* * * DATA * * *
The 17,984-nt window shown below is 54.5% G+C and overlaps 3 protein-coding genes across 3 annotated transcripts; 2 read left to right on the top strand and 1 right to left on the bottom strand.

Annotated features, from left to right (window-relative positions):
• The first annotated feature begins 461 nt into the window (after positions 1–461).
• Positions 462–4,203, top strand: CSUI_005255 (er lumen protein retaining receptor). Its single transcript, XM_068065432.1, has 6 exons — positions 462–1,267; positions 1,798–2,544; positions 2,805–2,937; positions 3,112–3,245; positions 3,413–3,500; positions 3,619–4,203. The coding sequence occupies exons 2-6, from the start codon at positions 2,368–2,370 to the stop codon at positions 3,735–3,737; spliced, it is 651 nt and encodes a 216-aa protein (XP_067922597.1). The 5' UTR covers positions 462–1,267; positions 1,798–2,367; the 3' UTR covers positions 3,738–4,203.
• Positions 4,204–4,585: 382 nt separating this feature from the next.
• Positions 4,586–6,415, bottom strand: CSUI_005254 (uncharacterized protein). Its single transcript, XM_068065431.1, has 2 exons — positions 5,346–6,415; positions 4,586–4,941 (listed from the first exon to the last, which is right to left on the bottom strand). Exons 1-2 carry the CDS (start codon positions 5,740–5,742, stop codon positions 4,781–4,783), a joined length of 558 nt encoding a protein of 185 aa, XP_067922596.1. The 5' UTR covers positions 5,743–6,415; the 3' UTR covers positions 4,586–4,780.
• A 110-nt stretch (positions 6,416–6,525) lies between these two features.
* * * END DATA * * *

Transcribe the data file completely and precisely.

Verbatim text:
The 17,984-nt window shown below is 54.5% G+C and overlaps 3 protein-coding genes across 3 annotated transcripts; 2 read left to right on the top strand and 1 right to left on the bottom strand.

Annotated features, from left to right (window-relative positions):
• The first annotated feature begins 461 nt into the window (after positions 1–461).
• Positions 462–4,203, top strand: CSUI_005255 (er lumen protein retaining receptor). Its single transcript, XM_068065432.1, has 6 exons — positions 462–1,267; positions 1,798–2,544; positions 2,805–2,937; positions 3,112–3,245; positions 3,413–3,500; positions 3,619–4,203. The coding sequence occupies exons 2-6, from the start codon at positions 2,368–2,370 to the stop codon at positions 3,735–3,737; spliced, it is 651 nt and encodes a 216-aa protein (XP_067922597.1). The 5' UTR covers positions 462–1,267; positions 1,798–2,367; the 3' UTR covers positions 3,738–4,203.
• Positions 4,204–4,585: 382 nt separating this feature from the next.
• Positions 4,586–6,415, bottom strand: CSUI_005254 (uncharacterized protein). Its single transcript, XM_068065431.1, has 2 exons — positions 5,346–6,415; positions 4,586–4,941 (listed from the first exon to the last, which is right to left on the bottom strand). Exons 1-2 carry the CDS (start codon positions 5,740–5,742, stop codon positions 4,781–4,783), a joined length of 558 nt encoding a protein of 185 aa, XP_067922596.1. The 5' UTR covers positions 5,743–6,415; the 3' UTR covers positions 4,586–4,780.
• A 110-nt stretch (positions 6,416–6,525) lies between these two features.